There were less reported absences, which was accredited to experiencing the intermittent bouts of cold water.

Interestingly, it might not be that the contrast between hot and cold stopped people getting ill.

While it’s believed cold showers do improve white blood cell count, they might also help you feel refreshed and alert when ill.

So, you could still get sick just as easily, but the symptoms don’t feel as intense.

2. Relieve depressive symptoms

Hydrotherapy is a holistic alternative to medicine for alleviating moderate symptoms of depression[2].

Cold water hitting the skin acts like a low-intensity form of mild shock therapy to the sensory cortex, sending millions of lightning fast electrical impulses to the brain.

The blue spot inside your brain becomes triggered, which creates a surging noradrenaline release.

As a result, your head can become clearer, alertness increases, and you feel a sharp energy boost.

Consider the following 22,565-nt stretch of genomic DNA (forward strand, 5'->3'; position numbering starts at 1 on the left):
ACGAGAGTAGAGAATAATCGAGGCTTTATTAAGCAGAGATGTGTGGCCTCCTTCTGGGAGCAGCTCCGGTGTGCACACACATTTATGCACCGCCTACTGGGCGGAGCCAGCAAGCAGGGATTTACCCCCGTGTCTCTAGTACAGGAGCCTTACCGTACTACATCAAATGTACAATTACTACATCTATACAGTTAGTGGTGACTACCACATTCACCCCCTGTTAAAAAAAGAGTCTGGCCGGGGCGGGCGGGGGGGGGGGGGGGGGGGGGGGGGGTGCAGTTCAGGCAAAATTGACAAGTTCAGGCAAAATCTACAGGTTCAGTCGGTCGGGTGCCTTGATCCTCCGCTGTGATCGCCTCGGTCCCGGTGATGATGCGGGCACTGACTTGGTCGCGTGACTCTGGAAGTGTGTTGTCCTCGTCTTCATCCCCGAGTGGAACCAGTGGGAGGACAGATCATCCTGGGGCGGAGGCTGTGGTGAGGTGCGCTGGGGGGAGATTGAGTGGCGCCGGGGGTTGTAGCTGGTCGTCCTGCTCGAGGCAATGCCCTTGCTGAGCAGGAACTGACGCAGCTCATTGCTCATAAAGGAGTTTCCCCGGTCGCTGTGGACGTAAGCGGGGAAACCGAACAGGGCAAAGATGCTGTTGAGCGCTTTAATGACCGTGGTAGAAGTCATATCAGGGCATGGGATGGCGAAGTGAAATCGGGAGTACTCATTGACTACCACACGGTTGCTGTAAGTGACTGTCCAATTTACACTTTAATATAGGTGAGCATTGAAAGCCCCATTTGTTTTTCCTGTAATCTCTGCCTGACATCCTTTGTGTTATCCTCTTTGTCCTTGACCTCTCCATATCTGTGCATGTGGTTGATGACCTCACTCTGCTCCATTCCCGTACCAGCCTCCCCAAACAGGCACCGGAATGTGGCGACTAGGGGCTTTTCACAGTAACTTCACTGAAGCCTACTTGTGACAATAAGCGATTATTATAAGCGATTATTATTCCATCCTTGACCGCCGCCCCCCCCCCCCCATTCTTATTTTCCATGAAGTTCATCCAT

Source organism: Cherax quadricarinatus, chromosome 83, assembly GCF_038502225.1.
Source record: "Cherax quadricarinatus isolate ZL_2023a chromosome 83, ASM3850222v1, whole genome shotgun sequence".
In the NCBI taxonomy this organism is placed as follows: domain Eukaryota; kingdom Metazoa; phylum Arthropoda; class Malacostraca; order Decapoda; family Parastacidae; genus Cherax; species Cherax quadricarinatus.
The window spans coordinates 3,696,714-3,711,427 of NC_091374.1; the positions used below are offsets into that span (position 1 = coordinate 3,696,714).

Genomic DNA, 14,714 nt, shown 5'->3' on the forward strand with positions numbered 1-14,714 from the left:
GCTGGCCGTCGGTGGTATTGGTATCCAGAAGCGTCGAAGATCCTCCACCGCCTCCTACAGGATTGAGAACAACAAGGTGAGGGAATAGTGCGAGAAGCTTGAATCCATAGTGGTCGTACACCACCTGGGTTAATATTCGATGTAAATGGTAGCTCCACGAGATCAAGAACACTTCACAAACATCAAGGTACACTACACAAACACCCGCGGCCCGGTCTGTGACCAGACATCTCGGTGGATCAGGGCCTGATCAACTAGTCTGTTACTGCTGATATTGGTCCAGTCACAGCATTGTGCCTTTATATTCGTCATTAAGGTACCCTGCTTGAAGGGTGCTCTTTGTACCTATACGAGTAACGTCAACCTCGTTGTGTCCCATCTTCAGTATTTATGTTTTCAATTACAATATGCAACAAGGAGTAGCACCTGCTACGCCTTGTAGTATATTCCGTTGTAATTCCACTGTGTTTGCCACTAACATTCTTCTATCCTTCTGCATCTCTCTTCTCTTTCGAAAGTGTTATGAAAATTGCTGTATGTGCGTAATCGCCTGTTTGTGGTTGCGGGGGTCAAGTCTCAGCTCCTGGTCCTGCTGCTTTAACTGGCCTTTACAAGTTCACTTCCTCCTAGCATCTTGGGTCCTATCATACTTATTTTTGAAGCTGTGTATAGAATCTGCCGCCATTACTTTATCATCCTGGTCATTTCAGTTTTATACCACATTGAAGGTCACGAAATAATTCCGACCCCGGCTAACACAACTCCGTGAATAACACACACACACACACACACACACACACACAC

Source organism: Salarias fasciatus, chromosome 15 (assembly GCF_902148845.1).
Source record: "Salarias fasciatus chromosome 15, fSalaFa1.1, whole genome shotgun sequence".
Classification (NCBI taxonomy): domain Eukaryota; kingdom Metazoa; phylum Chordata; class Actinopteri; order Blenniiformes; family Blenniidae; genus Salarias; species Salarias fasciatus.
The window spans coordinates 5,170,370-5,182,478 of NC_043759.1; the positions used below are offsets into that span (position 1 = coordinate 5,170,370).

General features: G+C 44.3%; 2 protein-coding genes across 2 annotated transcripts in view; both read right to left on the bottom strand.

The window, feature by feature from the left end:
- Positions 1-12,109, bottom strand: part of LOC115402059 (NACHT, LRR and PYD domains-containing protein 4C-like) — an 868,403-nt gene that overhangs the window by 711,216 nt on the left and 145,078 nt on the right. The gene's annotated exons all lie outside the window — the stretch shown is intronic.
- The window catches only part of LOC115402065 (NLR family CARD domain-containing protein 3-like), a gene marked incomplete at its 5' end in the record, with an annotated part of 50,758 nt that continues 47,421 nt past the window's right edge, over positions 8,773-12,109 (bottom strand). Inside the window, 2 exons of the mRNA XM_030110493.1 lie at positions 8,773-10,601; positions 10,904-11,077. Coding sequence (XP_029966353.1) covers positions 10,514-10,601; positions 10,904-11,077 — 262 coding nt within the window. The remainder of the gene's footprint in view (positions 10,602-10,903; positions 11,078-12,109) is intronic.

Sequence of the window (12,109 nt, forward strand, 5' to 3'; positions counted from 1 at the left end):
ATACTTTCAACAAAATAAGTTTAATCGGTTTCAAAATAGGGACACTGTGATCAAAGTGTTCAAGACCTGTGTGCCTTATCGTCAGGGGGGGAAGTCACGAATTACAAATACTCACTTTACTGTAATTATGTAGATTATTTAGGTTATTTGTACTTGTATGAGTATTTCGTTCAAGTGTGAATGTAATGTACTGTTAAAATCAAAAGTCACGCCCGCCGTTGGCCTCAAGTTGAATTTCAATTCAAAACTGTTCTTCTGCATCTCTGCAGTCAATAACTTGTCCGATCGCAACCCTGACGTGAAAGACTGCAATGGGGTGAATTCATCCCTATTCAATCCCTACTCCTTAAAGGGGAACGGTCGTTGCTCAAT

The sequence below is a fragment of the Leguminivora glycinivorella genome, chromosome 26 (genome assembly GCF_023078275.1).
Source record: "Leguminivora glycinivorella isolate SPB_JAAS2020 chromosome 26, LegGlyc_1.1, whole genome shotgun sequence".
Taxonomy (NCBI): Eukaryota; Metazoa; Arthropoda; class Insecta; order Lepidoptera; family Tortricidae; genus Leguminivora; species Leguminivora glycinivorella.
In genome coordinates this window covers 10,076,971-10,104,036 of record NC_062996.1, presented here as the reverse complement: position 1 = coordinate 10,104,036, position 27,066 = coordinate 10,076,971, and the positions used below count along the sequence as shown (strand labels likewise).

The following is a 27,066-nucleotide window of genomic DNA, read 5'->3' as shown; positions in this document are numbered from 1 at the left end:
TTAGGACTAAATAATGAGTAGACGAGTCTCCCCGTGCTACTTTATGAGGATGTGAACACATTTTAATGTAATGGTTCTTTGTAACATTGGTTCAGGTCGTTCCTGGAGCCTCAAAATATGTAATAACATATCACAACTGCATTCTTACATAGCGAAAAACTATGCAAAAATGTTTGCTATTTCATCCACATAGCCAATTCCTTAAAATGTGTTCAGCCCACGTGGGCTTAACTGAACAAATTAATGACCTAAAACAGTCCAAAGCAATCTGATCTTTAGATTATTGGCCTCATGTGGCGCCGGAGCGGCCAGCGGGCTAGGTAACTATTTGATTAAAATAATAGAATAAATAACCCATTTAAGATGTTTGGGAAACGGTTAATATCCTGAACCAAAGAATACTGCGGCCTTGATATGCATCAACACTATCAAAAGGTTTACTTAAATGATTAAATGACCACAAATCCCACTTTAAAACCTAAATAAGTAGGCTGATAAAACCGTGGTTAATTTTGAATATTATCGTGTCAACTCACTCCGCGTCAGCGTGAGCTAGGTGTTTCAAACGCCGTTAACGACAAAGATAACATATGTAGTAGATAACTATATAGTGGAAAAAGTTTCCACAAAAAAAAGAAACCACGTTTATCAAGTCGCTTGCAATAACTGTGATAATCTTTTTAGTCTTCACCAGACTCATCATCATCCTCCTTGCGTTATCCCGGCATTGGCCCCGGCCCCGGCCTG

Endorphins – aka feelgood hormones – are also released into the bloodstream, potentially improving your sense of happiness and wellbeing.

You might not even need to take a full 20-minute shower to experience these therapeutic effects either.

Finding the time for a five minutes of hydrotherapy, two to three times a week could be enough to benefit depressive symptoms says one clinical trial[3].

Do not use cold showers to treat depression if your doctor has given you specific medication. No advice in this article is intended to diagnose or treat any illness.

3. Increased mindfulness